Owning vs. Renting; Which is Right For You?

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Benefits of Owning vs. Renting

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Moving can be a complicated process that involves several decisions that may shape the rest of your life. One decision that will shape your entire moving process is deciding whether you want to buy and own a new home or if you want to rent a property from a landlord. There are different benefits to each approach to consider.

Renting Explained

Renting is about what you'd expect: you're paying to use somebody else's property for a period of time. The owner that rents the property to you is your landlord and the terms of your rental are taken care of in a lease. The lease states the time and terms for your rental. Renting is obviously meant to be temporary since leases have finite ends in place. Keep in mind that you will likely need renter's or tenant insurance in order for most landlords to consider making you a tenant.

Benefits of Renting

  • Because you didn't buy the property outright and are expected to leave at some point, renting is usually substantially cheaper than owning
  • You can choose your own level of commitment when signing a lease. Some leases allow for monthly terms, meaning that you can move out with only 30 days notice if you choose to do so. If you want a longer term deal, you could sign a lease that has a fixed term for any number of years
  • Cheaper housing like apartments are almost exclusively available as rentals
  • Paying for utilities is simple and often included in the rent
  • Apartment complexes or other group living situations could have access to shared amenities like pools, playgrounds, or laundry machines that would either be more expensive or more inconvenient for a home owner.

Drawbacks of Renting

  • Although there are exceptions when renting standalone houses, property available for renting is generally smaller than a typical house and you are often living in close proximity to others
  • Landlords can be bad people. A bad landlord will deceive you during the signing of the lease, trap you in a bad living situation, charge you exorbitant fees, evict you with little warning, or have poorly maintained living conditions
  • Landlords can set their own, sometimes arbitrary rules for living on their property. Pets are often not allowed
  • You will have to pay the landlord for any damage that you may have caused the property during your tenancy.
  • You do not have the freedom to alter the property in and substantial way
  • If utilities are included in the rent, you could be charged for a perceived average usage that exceeds your actual usage

Owning Explained

Most likely when you buy a home, you don't outright buy it for its full price. That's where mortgages come in. With a mortgage, a bank basically acts as your landlord. You will usually have a down payment for the home that is roughly 20 percent of its total value and then you will need to find a bank that will lend you the 80 percent to pay for the rest. That 80 percent gets paid back to the bank in monthly installments with interest in mortgage payments. If you fail to make those payments the bank can seize your home and sell it to somebody else to make up for the money you cost them.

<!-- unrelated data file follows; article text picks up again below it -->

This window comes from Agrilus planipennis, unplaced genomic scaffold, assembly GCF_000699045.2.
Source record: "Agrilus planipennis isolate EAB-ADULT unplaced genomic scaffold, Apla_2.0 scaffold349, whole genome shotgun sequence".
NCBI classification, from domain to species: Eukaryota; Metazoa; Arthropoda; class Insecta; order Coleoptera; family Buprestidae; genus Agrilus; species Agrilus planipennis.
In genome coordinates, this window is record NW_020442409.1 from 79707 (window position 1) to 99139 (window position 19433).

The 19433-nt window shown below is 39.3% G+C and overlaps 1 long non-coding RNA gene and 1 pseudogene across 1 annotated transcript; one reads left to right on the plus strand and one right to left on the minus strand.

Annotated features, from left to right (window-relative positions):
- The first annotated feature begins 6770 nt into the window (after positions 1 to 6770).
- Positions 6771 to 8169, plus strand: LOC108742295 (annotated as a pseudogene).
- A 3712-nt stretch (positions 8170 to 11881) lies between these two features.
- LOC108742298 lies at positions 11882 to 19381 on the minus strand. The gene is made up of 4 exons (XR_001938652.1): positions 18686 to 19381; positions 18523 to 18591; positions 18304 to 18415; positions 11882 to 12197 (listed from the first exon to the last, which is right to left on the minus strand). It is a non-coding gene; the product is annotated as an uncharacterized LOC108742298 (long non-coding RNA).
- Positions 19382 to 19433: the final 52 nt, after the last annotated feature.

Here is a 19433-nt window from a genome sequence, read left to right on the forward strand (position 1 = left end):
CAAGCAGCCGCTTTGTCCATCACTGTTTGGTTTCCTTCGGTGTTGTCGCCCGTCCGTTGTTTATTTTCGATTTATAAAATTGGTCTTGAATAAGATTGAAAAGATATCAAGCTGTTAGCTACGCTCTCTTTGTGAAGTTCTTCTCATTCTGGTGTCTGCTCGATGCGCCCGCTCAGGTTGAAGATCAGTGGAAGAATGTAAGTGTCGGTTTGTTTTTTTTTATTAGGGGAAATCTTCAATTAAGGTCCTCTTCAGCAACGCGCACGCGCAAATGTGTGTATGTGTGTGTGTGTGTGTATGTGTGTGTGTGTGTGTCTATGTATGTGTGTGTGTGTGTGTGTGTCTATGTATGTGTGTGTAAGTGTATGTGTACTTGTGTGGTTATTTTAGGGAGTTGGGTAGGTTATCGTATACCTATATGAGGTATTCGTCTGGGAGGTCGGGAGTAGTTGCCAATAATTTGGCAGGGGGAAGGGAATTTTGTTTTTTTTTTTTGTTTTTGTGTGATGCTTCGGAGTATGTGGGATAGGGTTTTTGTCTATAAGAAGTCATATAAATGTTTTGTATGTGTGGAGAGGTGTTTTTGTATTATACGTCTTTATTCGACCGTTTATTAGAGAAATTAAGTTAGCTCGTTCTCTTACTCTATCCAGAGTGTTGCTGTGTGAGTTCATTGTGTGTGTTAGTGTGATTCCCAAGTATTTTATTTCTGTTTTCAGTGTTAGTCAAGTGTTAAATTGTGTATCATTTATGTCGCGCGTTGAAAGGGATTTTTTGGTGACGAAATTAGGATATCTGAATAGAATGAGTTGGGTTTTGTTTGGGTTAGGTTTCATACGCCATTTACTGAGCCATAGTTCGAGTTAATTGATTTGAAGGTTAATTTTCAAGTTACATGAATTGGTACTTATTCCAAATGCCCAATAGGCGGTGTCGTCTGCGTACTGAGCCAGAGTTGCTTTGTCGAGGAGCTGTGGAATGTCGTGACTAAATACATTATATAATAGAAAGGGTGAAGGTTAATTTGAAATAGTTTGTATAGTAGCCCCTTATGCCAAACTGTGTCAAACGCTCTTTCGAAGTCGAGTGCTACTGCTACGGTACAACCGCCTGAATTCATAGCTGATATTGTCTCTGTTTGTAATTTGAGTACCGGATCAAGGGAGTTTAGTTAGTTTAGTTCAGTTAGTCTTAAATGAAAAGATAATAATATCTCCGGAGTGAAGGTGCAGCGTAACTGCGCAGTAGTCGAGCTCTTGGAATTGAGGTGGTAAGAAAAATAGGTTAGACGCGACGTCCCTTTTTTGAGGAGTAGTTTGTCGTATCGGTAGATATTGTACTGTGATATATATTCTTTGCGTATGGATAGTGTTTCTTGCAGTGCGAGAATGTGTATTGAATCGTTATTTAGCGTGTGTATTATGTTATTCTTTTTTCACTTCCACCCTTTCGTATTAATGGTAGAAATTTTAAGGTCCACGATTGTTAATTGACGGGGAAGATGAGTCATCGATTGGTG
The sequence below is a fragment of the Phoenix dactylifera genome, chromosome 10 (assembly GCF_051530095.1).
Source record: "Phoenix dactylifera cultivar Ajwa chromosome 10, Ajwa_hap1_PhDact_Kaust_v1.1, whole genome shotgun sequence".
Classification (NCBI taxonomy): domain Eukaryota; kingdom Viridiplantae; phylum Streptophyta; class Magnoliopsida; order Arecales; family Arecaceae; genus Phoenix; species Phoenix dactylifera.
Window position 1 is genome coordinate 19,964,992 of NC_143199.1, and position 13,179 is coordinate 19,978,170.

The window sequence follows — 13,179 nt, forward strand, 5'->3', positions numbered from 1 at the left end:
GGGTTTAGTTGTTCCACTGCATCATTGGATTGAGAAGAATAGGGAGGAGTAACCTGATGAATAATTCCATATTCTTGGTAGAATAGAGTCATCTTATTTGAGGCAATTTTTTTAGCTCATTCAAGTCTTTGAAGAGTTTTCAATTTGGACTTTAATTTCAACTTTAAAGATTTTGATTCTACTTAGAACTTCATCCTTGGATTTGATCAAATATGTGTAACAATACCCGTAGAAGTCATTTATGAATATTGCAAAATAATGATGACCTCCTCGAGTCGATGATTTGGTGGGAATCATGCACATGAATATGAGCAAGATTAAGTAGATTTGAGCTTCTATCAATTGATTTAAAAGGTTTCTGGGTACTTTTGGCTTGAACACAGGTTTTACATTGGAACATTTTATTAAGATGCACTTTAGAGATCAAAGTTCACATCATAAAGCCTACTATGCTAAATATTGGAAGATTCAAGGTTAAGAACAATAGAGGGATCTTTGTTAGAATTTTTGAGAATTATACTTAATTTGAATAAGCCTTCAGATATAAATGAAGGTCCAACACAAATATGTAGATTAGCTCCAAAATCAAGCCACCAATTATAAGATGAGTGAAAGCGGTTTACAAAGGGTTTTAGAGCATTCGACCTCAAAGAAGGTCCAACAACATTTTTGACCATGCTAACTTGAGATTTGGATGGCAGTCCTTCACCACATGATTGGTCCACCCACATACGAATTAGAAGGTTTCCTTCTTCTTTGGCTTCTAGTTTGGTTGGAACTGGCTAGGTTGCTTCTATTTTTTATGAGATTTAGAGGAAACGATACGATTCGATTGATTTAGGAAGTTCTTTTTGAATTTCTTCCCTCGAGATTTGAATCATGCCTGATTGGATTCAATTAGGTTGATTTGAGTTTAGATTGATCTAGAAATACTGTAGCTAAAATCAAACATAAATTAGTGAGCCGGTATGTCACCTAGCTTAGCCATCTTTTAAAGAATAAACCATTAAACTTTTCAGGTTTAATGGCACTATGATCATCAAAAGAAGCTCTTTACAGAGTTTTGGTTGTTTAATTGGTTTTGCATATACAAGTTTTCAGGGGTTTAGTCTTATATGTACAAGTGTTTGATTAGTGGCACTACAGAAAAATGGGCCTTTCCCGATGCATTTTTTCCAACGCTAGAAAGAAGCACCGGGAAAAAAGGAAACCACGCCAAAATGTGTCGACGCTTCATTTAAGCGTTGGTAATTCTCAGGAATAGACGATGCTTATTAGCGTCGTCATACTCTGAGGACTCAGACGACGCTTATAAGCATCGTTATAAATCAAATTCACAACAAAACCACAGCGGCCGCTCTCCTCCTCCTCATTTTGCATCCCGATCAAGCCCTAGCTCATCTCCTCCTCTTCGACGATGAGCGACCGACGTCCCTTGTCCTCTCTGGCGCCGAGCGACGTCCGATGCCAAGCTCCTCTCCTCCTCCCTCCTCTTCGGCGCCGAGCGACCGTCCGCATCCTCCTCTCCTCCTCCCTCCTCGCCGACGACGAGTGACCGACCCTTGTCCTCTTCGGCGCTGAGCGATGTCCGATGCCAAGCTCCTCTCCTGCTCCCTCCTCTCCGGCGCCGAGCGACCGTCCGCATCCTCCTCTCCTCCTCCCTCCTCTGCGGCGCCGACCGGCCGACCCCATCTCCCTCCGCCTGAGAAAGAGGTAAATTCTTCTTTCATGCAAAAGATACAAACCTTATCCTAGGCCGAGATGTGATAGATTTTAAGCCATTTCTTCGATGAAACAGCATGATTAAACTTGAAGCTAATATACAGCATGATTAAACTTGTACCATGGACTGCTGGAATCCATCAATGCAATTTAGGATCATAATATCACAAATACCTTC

Benefits of Owning a Home

  • Once the mortgage is paid off, the house is completely yours and you only need to worry about property taxes
  • You can live in a home you own permanently and keep the house in your family estate when you die
  • Owned homes can be larger and more isolated than rentals
  • You can alter your home any way you see fit so long as you don't violate any town regulations
  • You can sell your home to other people, perhaps even making a profit
  • Utilities are paid for separately so you can work out your own deals with companies, go without TV services or use very little electricity in order to save money
  • Knowing that your home is really yours brings a certain peace of mind

Drawbacks of Owning a Home

  • It is more expensive than renting
  • Mortgages essentially mean that you are renting your house from a bank for the first thirty years or so that you live in your house
  • Interest rates could be unstable if you chose a mortgage plan with adjustable rates, so you may pay different interest monthly and that could end up costing you more than you thought it would
  • Foreclosure is a risk that can stress out homeowners for years
  • In order to receive a loan for a house from a bank in the first place, the bank needs to deem you an acceptable risk by checking your assets and credit score. You could be denied a loan if the bank thinks you are unlikely to keep up with mortgage payments
  • Paying for utilities is up to you and utilities could be discontinued if the utility companies aren't paid
There is no universal right or wrong answer when it comes to owning or renting a home. It depends on your financial and personal freedom and how long you plan on staying in that one location before you move again.

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on June 26, 2014

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